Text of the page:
YouTube - B-1 Bomber
US$ Cost (2016)
Flight Cost (2018)
US$95,000 per hour
4 x 30,780 lbs. ea.
145 ft. 11 in.
137 ft. 1 in.
79 ft. 1 in.
The B-1 Bomber, produced by Rockwell, had its inception when, in 1966, the U.S. Air Force proposed a replacement for its existing heavy bomber. The new bomber was to fly its missions at low levels and high speeds.
Construction of the first prototype aircraft designated the B-1A began in late 1972. It first took to the sky in December of 1974. Through the end of 1977, three prototypes had been built. They flew 118 total flights with a total of 646 hours. Although the project was officially canceled that year due to high costs, a fourth aircraft was built. Test flights continued until 1981.
The B-1 bomber project was reinstated by the Reagan administration in 1982. Revisions were made to the bomber, and an updated aircraft, designated the B-1B Lancer, first took to the sky in October of 1984. The aircraft was able to carry ordnance externally, had the latest avionics, stronger landing gear, and ejection seats instead of a crew escape pod. The first of the new aircraft was delivered to Dyess AFB, Texas, in June 1985 with deployment in the following year.
The B-1 bomber is capable of penetrating sophisticated enemy defenses throughout the world, providing rapid delivery of a variety of ordnance to potential adversaries with minimal notice.
In comparison to its predecessor, the B-1 bomber can use shorter runways, carries double the ordnance, has a smaller radar profile, and flies at lower altitudes. However it burns more fuel.
The B-1 bomber completed a round the world trip in a total of about 47 hours in 1993. In addition, it holds 43 world records for speed, payload, range, and time to climb.
Enhancements to the capabilities of the B-1 bomber were made through the Conventional Missions Upgrade Program. The results have been an increase in weapons deliver accuracy through the use of guided weapons. In addition, the defensive avionics of the aircraft are capable of countering enemy radar threats, including missile attacks from behind the aircraft. It defends the aircraft by applying countermeasures such as electronic jamming, dispensing chaff, or flares. It is anticipated that upgraded aircraft will remain deployed with the United States Air Force through the year 2025.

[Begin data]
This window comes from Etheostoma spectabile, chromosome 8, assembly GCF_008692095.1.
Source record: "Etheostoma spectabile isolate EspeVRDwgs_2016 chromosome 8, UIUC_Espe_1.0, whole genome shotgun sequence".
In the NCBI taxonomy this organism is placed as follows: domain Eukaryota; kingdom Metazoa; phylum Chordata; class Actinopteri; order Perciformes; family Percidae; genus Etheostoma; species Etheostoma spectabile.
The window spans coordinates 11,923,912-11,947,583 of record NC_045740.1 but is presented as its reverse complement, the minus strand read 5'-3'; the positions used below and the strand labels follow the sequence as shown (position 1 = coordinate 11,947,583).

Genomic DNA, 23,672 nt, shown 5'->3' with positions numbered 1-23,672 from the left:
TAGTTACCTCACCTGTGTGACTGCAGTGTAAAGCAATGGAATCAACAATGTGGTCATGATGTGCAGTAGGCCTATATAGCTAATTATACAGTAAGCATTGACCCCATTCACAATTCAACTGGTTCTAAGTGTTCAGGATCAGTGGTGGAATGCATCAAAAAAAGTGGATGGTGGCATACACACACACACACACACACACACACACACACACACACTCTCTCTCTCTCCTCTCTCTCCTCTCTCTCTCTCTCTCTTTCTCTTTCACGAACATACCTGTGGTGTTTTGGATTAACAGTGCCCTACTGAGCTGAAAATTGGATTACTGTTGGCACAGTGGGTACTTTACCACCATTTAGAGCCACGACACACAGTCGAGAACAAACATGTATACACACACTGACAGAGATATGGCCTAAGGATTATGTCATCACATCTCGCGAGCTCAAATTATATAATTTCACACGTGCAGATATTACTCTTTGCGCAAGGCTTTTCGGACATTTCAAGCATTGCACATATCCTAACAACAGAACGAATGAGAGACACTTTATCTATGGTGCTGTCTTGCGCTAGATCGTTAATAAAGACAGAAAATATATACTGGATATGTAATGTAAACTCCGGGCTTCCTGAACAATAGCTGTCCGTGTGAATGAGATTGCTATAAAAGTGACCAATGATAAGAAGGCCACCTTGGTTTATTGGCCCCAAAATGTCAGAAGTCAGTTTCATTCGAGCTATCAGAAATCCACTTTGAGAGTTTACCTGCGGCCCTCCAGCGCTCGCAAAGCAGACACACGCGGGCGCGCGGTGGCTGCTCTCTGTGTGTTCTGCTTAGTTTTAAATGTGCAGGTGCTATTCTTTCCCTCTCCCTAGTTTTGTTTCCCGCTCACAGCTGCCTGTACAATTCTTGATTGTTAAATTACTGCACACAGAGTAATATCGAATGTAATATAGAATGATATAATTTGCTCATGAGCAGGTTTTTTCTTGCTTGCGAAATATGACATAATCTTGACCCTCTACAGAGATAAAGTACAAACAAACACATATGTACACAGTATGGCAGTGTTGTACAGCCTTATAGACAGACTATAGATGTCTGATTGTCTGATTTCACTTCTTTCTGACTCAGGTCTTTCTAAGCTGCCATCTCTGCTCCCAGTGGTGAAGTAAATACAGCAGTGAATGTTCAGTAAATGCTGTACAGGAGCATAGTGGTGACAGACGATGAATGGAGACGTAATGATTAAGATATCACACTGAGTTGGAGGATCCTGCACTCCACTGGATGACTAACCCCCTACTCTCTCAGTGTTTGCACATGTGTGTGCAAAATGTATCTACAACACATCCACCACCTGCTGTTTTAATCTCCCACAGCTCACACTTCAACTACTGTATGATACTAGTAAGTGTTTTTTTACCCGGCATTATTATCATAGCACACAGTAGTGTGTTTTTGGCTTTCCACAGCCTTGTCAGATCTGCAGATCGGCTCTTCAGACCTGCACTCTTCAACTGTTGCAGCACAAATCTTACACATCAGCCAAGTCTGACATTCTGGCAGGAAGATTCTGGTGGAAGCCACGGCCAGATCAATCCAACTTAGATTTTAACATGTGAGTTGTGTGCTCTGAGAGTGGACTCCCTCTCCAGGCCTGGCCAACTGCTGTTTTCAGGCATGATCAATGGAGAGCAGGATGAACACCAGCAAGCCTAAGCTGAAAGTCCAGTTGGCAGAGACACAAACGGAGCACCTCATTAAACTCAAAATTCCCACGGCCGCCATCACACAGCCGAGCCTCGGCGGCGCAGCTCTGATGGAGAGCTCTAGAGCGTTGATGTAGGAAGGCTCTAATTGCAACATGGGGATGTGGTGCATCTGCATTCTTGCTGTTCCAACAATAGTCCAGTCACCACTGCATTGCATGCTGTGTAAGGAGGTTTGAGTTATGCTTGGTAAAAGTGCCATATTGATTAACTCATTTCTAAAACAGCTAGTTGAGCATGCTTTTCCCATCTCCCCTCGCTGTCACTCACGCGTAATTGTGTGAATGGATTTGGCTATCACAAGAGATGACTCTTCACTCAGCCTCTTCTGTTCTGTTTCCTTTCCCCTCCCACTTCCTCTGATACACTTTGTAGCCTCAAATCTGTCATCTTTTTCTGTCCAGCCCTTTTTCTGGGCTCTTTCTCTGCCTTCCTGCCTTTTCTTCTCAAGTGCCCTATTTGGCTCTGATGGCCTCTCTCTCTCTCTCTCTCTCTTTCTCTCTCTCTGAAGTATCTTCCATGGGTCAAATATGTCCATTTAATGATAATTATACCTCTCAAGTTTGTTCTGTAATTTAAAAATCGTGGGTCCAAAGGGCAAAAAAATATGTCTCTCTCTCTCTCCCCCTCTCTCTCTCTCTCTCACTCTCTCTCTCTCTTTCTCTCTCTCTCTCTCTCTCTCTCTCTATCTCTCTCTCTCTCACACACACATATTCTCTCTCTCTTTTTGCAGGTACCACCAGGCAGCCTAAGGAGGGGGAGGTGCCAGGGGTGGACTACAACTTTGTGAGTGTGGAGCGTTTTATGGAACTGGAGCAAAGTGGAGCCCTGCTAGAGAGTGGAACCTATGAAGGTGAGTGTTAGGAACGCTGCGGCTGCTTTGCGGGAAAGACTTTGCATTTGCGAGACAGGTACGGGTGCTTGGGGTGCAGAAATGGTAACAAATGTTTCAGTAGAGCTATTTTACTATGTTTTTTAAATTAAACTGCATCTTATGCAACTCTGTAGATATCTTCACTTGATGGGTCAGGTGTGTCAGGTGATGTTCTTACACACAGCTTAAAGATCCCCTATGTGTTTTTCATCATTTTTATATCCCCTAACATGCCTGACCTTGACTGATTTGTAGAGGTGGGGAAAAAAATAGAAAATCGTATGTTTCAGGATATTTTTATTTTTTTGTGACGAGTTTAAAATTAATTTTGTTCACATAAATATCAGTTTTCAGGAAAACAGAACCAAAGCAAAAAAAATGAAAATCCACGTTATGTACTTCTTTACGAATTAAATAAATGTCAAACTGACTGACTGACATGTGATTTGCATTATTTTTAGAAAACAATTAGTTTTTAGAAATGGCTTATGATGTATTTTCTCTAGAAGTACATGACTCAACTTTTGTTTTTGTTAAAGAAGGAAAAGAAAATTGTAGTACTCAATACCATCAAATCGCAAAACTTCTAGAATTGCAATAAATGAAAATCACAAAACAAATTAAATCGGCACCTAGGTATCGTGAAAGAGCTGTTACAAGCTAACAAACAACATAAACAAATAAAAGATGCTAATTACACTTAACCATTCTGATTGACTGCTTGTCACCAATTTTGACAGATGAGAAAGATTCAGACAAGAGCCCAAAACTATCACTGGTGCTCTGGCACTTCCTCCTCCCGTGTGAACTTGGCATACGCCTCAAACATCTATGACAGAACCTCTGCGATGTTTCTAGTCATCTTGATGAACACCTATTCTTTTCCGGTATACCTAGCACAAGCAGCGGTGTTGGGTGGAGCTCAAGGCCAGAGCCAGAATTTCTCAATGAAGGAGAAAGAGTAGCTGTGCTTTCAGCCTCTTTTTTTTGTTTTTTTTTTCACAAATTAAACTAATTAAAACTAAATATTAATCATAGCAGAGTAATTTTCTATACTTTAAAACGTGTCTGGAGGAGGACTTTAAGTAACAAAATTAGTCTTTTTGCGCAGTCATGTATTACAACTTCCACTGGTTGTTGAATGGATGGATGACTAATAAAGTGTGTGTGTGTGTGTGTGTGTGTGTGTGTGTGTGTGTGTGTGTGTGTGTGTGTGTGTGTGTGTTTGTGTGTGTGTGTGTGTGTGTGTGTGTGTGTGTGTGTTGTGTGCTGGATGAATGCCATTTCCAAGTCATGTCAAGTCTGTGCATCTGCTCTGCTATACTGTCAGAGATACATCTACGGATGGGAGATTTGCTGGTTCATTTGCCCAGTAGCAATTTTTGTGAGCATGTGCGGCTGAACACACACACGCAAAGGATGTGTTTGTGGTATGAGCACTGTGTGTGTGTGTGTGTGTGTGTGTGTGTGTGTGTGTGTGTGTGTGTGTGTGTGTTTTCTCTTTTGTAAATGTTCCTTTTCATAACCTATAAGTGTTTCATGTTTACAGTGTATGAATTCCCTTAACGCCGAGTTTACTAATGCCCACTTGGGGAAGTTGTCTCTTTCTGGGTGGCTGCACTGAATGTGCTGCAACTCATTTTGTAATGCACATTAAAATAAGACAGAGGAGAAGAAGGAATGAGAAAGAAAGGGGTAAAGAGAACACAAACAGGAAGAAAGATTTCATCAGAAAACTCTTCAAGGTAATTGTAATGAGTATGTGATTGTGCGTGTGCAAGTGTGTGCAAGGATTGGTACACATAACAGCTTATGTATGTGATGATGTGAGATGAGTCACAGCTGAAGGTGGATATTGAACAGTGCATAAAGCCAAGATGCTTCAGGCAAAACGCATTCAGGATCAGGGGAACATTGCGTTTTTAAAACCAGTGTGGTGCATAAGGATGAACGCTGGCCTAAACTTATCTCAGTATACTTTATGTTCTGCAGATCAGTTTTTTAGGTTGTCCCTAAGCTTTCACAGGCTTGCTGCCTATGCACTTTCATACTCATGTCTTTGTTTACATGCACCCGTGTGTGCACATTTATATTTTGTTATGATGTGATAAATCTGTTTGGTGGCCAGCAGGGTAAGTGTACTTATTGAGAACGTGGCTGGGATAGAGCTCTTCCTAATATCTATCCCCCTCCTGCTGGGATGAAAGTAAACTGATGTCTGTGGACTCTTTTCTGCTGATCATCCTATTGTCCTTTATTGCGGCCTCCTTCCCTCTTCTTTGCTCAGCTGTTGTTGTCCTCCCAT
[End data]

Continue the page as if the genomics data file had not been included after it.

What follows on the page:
The radar and inertial navigation systems of the B-1 bomber enable world wide navigation, updated mission profiles and target coordinates while in flight. Precision bombing is capable without the need for ground based navigation aids.
During the 2003 U.S. invasion of Iraq, B-1 bombers based in Guam flew a number of missions into the country, hitting bunkers, airfields, and Iraqi leadership. They flew at low altitudes over their targets while maintaining high speeds. After dropping their ordnance, the aircraft rendezvoused with air tankers for mid air refueling to enable them to return to base.
On April 7, 2003, following up on an intelligence source about a high level Iraqi leadership meeting, a B-1 bomber on route to another target was diverted to drop four precision guided 2,000 lb. munitions on a target in a suburb of Baghdad.
To perform the mission, the B-1 bomber crew had to plan attack and escape routes, assess enemy air defenses, maintain contact with airborne and ground controllers, select appropriate weapons, and dial in the target's coordinates. To reduce civilian casualties, mission planners chose to use JDAM bombs. The bomb can penetrate hard targets and bury itself before exploding, minimizing fragmentation into surrounding locations.
We are told that the B-1 bomber aircraft's global positioning system guided the JADAM bombs to within some 40 feet of the target for a successful targeting rate of 99 percent.
In March of 2012, nine B-1 bombers were deployed to Afghanistan. At least one of the aircraft was in the air at all times. In the six months that they were deployed, B-1 bombers flew two to three combat missions a day, accounting for about 9,500 airborne hours, and around 25 percent of all Afghanistan air combat missions.
Most recently, the B-1 bomber, operating from Qatar, has been used against ISIS over Syria.
A total of 100 B-1 bomber aircraft were produced, with the last delivered on May 2, 1988. To date, 65 are still flying. The others were put in storage as a cost savings measure. Rockwell was purchased by Boeing in 1996.
On June 8, 2018 it was announced that the entire U.S. Air Force fleet of B-1 bomber aircraft would be grounded due to: "an issue with ejection seat components". The issue was discovered during the safety investigation process following an emergency landing of a B-1 bomber due to an engine flameout.
On June 19, 2018 the U.S.A.F. announced that its B-1 grounding is over, but the ejection seat issue is still not resolved.
The B-1 bomber built by J. Morgan from the Horizon Hobbies Forum is built from foam. Power comes from two Mega 16/7/5 motors. The wingspan is 46 in. J. Morgan reports that it flies like a trainer at 70 MPH.
Jarro Hanneman of RCGroups scratch built a B-1 bomber. It has a wingspan of 53 in. with a length of 48 in. Power comes from two Hi Max motors driving 4.75 x 4.75 pusher props.
At RCGroups turbonut posted a video showing a B-1 bomber with a wingspan of 17 feet powered by Jetcat P-180 turbines. A picture from the video is right above.
Flexserve from RCGroups wrote to tell us that plans for his B-1 bomber made from Depron can be found at:
http://www.rcgroups.com/forums/showpost.php?p=19557889&postcount=132. Thank you for sharing, Flexserve..
We haven't seen any other B-1 bomber kits, plans, or ARF's on the market to date. The bomber would appear to make a good flying airplane, especially with its wings extended. A slope soarer would make an interesting project. If you have built a B-1 bomber or know of one that should be on this page, please send us the details, so we can tell everyone about it.